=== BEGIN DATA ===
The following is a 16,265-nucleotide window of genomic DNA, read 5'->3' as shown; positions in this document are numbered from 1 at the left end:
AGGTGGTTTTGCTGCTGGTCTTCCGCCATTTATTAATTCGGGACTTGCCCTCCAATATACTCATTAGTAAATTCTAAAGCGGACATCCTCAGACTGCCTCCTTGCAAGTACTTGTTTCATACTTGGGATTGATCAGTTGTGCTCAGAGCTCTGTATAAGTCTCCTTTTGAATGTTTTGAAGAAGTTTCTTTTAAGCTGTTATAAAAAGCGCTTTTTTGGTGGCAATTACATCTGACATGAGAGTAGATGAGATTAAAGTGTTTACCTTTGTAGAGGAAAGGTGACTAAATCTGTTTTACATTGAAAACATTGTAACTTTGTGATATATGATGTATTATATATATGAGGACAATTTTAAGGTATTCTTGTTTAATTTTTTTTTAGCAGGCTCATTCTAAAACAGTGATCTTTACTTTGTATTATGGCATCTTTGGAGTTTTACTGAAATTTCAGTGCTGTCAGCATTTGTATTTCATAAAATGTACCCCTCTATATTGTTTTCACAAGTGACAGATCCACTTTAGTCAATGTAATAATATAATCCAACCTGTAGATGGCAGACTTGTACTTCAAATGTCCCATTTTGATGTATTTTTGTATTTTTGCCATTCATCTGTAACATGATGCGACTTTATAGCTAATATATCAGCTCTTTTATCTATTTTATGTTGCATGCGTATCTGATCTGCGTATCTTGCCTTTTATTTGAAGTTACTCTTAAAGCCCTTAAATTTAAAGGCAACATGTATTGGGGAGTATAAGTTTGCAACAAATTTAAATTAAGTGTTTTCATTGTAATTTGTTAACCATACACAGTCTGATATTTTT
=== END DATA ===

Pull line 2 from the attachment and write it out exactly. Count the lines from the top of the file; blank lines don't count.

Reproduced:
AGGTGGTTTTGCTGCTGGTCTTCCGCCATTTATTAATTCGGGACTTGCCCTCCAATATACTCATTAGTAAATTCTAAAGCGGACATCCTCAGACTGCCTCCTTGCAAGTACTTGTTTCATACTTGGGATTGATCAGTTGTGCTCAGAGCTCTGTATAAGTCTCCTTTTGAATGTTTTGAAGAAGTTTCTTTTAAGCTGTTATAAAAAGCGCTTTTTTGGTGGCAATTACATCTGACATGAGAGTAGATGAGATTAAAGTGTTTACCTTTGTAGAGGAAAGGTGACTAAATCTGTTTTACATTGAAAACATTGTAACTTTGTGATATATGATGTATTATATATATGAGGACAATTTTAAGGTATTCTTGTTTAATTTTTTTTTAGCAGGCTCATTCTAAAACAGTGATCTTTACTTTGTATTATGGCATCTTTGGAGTTTTACTGAAATTTCAGTGCTGTCAGCATTTGTATTTCATAAAATGTACCCCTCTATATTGTTTTCACAAGTGACAGATCCACTTTAGTCAATGTAATAATATAATCCAACCTGTAGATGGCAGACTTGTACTTCAAATGTCCCATTTTGATGTATTTTTGTATTTTTGCCATTCATCTGTAACATGATGCGACTTTATAGCTAATATATCAGCTCTTTTATCTATTTTATGTTGCATGCGTATCTGATCTGCGTATCTTGCCTTTTATTTGAAGTTACTCTTAAAGCCCTTAAATTTAAAGGCAACATGTATTGGGGAGTATAAGTTTGCAACAAATTTAAATTAAGTGTTTTCATTGTAATTTGTTAACCATACACAGTCTGATATTTTT